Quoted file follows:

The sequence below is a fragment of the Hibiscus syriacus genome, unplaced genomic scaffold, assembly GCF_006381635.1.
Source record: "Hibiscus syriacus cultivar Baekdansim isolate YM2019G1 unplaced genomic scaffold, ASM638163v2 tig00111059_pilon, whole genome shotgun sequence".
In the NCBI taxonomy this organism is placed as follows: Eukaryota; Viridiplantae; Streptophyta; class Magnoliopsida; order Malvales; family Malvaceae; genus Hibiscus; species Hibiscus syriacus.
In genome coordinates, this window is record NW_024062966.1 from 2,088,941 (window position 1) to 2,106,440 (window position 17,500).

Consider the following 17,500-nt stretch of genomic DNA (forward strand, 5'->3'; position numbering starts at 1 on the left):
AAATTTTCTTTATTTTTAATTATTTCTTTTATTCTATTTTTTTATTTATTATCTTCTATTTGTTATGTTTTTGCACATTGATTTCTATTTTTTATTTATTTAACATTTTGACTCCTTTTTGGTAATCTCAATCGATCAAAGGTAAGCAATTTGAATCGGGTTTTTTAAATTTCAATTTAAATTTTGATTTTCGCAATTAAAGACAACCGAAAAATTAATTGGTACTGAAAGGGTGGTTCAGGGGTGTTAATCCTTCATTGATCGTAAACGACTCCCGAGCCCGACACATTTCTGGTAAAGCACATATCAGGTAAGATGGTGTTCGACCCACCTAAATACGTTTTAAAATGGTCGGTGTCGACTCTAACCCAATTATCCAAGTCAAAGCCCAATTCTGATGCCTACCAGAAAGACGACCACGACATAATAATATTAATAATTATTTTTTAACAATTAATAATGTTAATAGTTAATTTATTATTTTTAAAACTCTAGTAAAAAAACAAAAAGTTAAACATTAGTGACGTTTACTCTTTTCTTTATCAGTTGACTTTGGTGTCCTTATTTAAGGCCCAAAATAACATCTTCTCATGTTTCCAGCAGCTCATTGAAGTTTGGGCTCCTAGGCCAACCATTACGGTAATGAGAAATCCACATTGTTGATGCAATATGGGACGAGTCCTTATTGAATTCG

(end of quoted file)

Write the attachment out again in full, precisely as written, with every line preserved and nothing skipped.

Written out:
The sequence below is a fragment of the Hibiscus syriacus genome, unplaced genomic scaffold, assembly GCF_006381635.1.
Source record: "Hibiscus syriacus cultivar Baekdansim isolate YM2019G1 unplaced genomic scaffold, ASM638163v2 tig00111059_pilon, whole genome shotgun sequence".
In the NCBI taxonomy this organism is placed as follows: Eukaryota; Viridiplantae; Streptophyta; class Magnoliopsida; order Malvales; family Malvaceae; genus Hibiscus; species Hibiscus syriacus.
In genome coordinates, this window is record NW_024062966.1 from 2,088,941 (window position 1) to 2,106,440 (window position 17,500).

Consider the following 17,500-nt stretch of genomic DNA (forward strand, 5'->3'; position numbering starts at 1 on the left):
AAATTTTCTTTATTTTTAATTATTTCTTTTATTCTATTTTTTTATTTATTATCTTCTATTTGTTATGTTTTTGCACATTGATTTCTATTTTTTATTTATTTAACATTTTGACTCCTTTTTGGTAATCTCAATCGATCAAAGGTAAGCAATTTGAATCGGGTTTTTTAAATTTCAATTTAAATTTTGATTTTCGCAATTAAAGACAACCGAAAAATTAATTGGTACTGAAAGGGTGGTTCAGGGGTGTTAATCCTTCATTGATCGTAAACGACTCCCGAGCCCGACACATTTCTGGTAAAGCACATATCAGGTAAGATGGTGTTCGACCCACCTAAATACGTTTTAAAATGGTCGGTGTCGACTCTAACCCAATTATCCAAGTCAAAGCCCAATTCTGATGCCTACCAGAAAGACGACCACGACATAATAATATTAATAATTATTTTTTAACAATTAATAATGTTAATAGTTAATTTATTATTTTTAAAACTCTAGTAAAAAAACAAAAAGTTAAACATTAGTGACGTTTACTCTTTTCTTTATCAGTTGACTTTGGTGTCCTTATTTAAGGCCCAAAATAACATCTTCTCATGTTTCCAGCAGCTCATTGAAGTTTGGGCTCCTAGGCCAACCATTACGGTAATGAGAAATCCACATTGTTGATGCAATATGGGACGAGTCCTTATTGAATTCG